July 26, 2013
By Dan Namowitz
Visually distinctive features of an aircraft—a plane spotter’s bread and butter—are usually explained by the aircraft’s specialized purpose. Tundra tires on bush planes and freight-haulers shaped like flying boxes are two examples. Need a better one? OK, the Space Shuttle, but if we limit our search to suborbitals, it’s hard to top the S-64 helicopter for pairing a profile with a purpose. This aircraft is the heavy-lift Erickson Air Crane, linking a lust for lugging lug large loads with the panache to place them precisely in position.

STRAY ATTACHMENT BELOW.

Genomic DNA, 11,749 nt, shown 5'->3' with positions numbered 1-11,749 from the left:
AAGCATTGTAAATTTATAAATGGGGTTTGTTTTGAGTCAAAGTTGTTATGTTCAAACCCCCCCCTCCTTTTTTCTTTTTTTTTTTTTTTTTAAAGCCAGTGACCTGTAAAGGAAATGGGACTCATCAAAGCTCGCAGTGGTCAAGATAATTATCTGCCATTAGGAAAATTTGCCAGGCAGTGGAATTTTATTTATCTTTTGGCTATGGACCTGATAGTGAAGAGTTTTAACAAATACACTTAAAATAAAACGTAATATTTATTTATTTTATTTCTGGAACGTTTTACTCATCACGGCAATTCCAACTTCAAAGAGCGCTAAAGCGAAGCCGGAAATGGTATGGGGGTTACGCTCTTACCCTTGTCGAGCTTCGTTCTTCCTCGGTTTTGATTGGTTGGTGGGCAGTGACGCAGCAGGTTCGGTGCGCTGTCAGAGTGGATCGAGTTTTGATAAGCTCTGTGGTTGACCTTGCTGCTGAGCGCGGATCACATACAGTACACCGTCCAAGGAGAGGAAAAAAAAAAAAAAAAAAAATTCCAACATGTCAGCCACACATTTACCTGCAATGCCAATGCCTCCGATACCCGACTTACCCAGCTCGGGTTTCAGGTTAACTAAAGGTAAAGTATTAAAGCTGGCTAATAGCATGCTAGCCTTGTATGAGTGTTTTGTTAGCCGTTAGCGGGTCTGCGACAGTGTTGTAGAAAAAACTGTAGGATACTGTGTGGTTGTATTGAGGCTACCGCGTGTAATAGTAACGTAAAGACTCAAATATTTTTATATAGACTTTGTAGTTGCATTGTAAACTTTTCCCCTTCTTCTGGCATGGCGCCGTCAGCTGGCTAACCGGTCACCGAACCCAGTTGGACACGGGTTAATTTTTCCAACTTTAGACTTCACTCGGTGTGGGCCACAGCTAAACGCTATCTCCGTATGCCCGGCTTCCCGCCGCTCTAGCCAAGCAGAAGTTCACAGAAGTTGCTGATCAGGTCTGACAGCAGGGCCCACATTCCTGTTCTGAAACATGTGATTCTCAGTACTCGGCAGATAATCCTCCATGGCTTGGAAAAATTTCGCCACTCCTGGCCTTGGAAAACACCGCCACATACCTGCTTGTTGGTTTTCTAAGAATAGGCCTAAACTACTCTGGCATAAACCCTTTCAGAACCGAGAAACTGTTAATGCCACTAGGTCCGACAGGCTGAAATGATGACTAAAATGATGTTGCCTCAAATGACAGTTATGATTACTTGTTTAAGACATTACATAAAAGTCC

Dan Namowitz is an aviation writer and flight instructor. He has been a pilot since 1985 and an instructor since 1990.
AOPA expressed concern in a meeting with town officials from East Hampton, New York, that restrictions proposed to curb airport noise “overwhelmingly” generated by transient commercial flights would unfairly burden traditional airport users.
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